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Population Density, Human Capital and Productivity

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Abstract

Becker, Glaeser and Murphy (1999) argue that 1) in densely populated societies the capital-dilution effect caused by a larger workforce is more than compensated by the positive effect on productivity of the increased specialization brought about by population density; 2) technological innovation will be faster in more densely populated areas; 3) when population density increases, there is a higher incentive for investment in human capital, because the productivity of human capital is higher in more densely populated regions. In this paper this proposition is empirically tested. The idea that a bigger and/or denser population might produce increasing returns to investment in human capital (particularly to education), accelerate technological innovation and ignite economic growth is both appealing and sensible. The question of this study is: How strong and robust –if it exists- is the positive influence of population density on technological progress, human capital investment and ultimately on productivity? The results of this research paper indicate that it is fairly strong, and they open new questions regarding possible further research on this field.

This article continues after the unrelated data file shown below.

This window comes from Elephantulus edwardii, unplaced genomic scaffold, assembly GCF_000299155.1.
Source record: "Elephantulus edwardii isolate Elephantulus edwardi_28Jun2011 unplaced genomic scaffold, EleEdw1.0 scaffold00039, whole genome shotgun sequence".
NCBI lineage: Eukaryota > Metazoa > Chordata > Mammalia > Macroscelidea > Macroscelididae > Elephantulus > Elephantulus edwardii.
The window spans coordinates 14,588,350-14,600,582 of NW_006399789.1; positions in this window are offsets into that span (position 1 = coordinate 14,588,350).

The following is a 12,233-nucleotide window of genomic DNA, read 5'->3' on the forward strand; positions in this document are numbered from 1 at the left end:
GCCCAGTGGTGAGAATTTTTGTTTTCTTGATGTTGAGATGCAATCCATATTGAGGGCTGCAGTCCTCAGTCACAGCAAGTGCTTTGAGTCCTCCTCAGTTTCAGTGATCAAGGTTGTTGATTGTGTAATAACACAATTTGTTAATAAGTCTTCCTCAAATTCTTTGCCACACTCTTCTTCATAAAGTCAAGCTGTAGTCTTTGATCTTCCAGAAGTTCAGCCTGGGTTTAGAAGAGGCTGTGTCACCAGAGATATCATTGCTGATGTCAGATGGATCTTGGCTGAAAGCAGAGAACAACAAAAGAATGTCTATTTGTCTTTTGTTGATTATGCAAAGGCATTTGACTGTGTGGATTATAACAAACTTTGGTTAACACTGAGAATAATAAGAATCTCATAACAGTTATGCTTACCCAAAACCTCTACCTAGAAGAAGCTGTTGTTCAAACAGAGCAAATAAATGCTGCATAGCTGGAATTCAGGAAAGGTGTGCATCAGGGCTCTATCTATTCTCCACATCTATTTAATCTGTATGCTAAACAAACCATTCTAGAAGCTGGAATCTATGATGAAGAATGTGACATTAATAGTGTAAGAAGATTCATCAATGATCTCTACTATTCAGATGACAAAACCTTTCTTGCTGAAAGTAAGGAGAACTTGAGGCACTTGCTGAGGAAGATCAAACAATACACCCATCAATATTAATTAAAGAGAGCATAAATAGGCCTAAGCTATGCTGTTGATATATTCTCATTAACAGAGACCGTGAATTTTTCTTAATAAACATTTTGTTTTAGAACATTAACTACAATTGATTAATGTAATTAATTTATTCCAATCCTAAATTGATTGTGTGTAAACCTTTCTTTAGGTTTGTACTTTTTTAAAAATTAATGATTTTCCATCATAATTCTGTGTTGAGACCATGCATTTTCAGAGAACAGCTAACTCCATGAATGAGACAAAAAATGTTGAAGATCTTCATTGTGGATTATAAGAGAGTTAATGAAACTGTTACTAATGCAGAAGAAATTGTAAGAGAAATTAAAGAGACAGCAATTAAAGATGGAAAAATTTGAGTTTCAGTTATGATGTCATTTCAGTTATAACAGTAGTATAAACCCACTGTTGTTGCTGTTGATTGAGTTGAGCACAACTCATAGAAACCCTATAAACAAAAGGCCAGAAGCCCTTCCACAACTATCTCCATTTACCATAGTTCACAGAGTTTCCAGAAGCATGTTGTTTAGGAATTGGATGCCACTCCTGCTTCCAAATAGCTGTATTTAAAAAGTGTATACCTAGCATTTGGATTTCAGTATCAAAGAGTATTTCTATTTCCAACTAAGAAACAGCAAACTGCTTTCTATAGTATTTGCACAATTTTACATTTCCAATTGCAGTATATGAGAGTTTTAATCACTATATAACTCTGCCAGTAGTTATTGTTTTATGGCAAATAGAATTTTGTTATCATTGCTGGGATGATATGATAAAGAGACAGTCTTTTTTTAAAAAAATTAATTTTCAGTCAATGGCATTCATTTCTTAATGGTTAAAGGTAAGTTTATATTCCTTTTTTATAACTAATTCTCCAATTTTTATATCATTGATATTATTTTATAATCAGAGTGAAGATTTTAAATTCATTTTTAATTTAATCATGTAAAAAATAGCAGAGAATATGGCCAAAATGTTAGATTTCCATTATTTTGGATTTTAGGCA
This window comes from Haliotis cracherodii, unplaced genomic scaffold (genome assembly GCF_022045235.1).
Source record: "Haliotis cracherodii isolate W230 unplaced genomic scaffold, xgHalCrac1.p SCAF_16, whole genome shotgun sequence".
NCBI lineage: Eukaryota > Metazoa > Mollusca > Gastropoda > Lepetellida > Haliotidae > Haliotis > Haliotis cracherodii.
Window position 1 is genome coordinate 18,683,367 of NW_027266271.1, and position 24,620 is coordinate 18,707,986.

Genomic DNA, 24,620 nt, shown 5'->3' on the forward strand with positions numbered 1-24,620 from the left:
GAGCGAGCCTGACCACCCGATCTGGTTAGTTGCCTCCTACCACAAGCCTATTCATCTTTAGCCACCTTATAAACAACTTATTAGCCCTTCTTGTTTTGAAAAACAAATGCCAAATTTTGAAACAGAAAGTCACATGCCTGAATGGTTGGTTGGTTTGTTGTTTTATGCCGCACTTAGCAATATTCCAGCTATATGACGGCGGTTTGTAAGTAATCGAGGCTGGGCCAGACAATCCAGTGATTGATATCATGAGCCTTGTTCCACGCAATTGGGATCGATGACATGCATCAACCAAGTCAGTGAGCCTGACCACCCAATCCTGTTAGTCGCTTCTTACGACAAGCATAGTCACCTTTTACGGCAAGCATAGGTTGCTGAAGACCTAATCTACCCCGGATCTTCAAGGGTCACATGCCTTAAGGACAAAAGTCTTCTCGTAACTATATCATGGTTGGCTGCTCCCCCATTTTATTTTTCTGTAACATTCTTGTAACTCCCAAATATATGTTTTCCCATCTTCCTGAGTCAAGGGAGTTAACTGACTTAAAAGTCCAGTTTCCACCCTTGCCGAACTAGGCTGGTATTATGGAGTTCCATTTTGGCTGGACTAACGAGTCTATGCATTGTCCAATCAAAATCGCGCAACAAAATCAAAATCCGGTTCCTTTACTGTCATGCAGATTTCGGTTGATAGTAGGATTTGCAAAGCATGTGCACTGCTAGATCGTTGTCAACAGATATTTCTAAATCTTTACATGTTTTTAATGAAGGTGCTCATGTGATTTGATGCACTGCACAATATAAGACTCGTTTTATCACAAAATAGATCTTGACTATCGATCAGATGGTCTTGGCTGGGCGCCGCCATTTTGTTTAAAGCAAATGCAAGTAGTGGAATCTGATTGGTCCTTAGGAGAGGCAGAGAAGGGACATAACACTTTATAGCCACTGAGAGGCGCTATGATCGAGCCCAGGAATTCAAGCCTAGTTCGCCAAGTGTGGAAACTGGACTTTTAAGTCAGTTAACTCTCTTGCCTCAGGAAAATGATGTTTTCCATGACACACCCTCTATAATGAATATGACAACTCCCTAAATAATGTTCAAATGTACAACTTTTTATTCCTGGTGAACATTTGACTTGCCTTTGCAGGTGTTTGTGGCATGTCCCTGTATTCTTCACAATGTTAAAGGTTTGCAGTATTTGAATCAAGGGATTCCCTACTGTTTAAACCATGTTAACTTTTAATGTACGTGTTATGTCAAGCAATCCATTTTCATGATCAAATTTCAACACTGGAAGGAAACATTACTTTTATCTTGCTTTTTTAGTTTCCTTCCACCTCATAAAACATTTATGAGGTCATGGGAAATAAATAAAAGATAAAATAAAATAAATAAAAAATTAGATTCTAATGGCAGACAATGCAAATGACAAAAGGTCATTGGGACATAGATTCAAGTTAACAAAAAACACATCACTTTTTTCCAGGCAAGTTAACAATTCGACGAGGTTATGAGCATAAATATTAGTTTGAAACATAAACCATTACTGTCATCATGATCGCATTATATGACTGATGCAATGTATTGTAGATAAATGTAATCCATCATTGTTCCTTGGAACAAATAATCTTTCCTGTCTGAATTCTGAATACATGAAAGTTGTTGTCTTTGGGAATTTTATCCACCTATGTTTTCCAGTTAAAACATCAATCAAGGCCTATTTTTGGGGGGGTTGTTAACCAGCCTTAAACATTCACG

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Bibliographic Info

Paper provided by Wake Forest University, Economics Department in its series Working Papers with number 102.

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Length: 44 pages
Date of creation: 10 Sep 2012
Date of revision:
Handle: RePEc:ris:wfuewp:0102

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Keywords: productivity; education; technology; population; development; human capital;

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